When the new season of Black Mirror premiered earlier this month, a flood of “Is technology ruining us?” think pieces hit the internet, but I’m pretty sure no one shared their hot take on how the sci-fi series can teach guys how to become more confident with women. I’m a little late to the Black Mirror fan club but I watched a couple episodes with my brother-in-law over the holidays while my sister was at some wine night “bad mom’ing” with her suburb friends.
As a 27-year-old, fully functioning member of society, one of my ultimate guilty pleasures in life is allowing my mother to spoil me rotten whenever I’m home. Each time I visit my parents in Wisconsin, she asks, “Do you need anything from Target?”Do I? Do I? Of course I do! Who couldn’t use anything — literally any thing in the store — from Target? And so, over the holidays, the two of us set off for the superstore with a list of things to buy in my greedy little hand.
A very distinct memory from a lesson about the civil rights movement in grade school reaffirms the power of personal appearance. In elementary school, during a unit on the civil rights movement, my teacher asked the class what type of students the leaders decided to bus in when schools were first being integrated. “Do you think they sent well-dressed, well-behaved students to these schools,” she asked.
Muck Rack makes it simple to find people, tweets, or articles that mention any name, keyword, company, hashtag etc. We've compiled this guide to help you make the most of your search.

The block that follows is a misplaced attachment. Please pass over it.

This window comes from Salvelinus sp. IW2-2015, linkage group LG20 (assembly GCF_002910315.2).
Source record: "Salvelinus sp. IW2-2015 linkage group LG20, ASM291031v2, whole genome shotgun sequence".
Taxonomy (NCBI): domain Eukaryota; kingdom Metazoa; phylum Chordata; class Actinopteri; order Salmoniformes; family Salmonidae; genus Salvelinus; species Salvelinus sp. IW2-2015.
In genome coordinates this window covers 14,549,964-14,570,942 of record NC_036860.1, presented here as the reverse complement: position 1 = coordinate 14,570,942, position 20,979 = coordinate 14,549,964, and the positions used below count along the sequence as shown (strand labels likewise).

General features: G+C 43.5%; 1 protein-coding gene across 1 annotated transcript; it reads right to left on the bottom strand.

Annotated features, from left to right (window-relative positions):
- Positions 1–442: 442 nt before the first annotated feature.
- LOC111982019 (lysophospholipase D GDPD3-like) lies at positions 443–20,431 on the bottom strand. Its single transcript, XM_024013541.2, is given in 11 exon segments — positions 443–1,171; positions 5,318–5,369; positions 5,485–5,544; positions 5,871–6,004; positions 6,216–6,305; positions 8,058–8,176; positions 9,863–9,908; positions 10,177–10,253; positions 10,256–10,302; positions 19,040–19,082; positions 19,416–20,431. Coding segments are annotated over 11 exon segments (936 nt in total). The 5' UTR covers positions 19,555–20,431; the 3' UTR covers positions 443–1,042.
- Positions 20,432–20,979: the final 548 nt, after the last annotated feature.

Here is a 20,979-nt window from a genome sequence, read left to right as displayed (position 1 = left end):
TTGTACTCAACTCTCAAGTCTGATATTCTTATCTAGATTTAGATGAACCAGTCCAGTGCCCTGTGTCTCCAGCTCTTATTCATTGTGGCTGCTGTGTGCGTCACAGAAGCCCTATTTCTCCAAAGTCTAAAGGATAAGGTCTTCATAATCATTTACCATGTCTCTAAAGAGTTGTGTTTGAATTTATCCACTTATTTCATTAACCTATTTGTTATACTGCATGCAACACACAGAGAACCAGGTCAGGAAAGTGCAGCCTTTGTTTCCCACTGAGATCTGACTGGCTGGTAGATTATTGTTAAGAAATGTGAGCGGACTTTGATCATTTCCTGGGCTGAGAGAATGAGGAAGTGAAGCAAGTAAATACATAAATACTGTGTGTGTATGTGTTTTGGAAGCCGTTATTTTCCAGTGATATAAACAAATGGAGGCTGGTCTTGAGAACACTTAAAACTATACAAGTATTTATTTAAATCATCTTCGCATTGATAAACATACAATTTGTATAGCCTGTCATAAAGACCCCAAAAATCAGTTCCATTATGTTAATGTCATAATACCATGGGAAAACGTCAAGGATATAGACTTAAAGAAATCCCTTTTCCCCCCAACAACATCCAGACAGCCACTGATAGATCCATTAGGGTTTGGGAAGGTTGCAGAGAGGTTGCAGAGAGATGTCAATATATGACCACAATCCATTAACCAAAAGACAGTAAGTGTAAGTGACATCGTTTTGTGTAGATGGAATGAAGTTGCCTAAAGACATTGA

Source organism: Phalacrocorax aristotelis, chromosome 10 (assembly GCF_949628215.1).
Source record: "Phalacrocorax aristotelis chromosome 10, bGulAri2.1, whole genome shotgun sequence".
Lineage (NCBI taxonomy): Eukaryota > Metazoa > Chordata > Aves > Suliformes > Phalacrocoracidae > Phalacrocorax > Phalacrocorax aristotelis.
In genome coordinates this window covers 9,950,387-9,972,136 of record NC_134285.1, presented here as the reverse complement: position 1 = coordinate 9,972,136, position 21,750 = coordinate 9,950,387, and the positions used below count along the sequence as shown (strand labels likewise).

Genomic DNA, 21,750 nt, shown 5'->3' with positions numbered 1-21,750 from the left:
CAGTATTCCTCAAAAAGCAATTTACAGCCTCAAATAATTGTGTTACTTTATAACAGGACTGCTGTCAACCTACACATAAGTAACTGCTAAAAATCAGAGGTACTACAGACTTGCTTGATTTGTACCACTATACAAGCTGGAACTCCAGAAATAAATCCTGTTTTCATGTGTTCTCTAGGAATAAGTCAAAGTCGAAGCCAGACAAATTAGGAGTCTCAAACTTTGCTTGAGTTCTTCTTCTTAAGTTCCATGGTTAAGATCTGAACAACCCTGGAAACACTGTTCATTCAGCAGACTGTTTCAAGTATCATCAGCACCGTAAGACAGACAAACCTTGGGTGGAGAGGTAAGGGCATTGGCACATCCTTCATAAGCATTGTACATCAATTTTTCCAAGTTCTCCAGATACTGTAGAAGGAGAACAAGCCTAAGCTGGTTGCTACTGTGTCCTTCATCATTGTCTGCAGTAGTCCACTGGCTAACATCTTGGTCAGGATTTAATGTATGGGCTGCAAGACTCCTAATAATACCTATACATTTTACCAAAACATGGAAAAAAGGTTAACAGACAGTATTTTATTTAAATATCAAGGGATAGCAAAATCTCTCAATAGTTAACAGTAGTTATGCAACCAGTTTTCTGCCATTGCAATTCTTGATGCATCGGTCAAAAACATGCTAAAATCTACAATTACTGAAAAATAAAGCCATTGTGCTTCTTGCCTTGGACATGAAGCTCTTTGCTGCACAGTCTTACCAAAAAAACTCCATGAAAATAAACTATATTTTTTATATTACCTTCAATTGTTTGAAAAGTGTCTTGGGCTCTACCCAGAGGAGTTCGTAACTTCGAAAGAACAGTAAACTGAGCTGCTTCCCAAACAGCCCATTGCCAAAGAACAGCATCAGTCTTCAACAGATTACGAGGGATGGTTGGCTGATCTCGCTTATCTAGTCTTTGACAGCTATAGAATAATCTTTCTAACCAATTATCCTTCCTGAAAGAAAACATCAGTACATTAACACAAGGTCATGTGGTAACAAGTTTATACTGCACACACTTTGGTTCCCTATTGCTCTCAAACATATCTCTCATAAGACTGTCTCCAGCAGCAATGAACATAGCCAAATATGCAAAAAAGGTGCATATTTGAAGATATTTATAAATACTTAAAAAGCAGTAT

Selecting a term
Start searching tweets, articles from media outlets, articles mentioned in tweets, journalists'
names, titles and bios with some suggested searches:
Companies or Topics (e.g. iPhone, Microsoft)
Phrases (e.g. "cloud computing") — use quotes to keep the terms together
Twitter handles (e.g. @username) — returns those who have mentioned or replied to
Names (e.g. "David Pogue")
Hashtags (e.g. #sxsw, #london2012)
Bio details (e.g. vegan, Olympics, father)
Muck Rack's Advanced Search allows for many boolean operators.
Find results that mention multiple specified terms, use AND or
+. For example, ensure each result contains both Elon Musk and Mark Zuckerberg by
searching Musk AND Zuckerberg or Musk + Zuckerberg.
Use the operators OR or , to broaden your search when you'd like either of
multiple terms to appear in results. (This is the default behavior of our search when no operators
are used). For example, results will contain either cake or cookie by searching cake OR cookie or cake,cookie
Use NOT or - to subtract results from your search. For
example, searching Disney will yield results about the Walt Disney Company as well as Walt Disney
World Resort. To exclude mentions of Disney World, search for Disney -World or Disney
When using one of these operators with a phrase, enclose it in quotation marks. For example, you can
find results about smartphones excluding Apple's iPhone 4S by searching smartphone -"iPhone
Exact case matching or punctuation
If you're searching for a brand name or keyword that relies on specific punctuation marks or capitalization, you can
find results that match your exact query by adding matchcase: before the keyword you're searching for, like matchcase:E*TRADE .
Use parentheses to separate multiple
boolean phrases. For example, to find journalists talking about having fun in Disney World or
Disneyland, search for ("disney world" OR disneyland) AND fun.
An asterisk can be used to search for any variation of a root word truncated by the asterisk. For example, searching for admin* will return results for administrator, administration, administer, administered, etc.
A near operator is an AND operator where you can control the distance between the words. You can vary the distance the near operation uses by adding a forward slash and number (between 0-99) such as strawberries NEAR/10 "whipped cream", which means the strawberries must exist within 10 words of "whipped cream".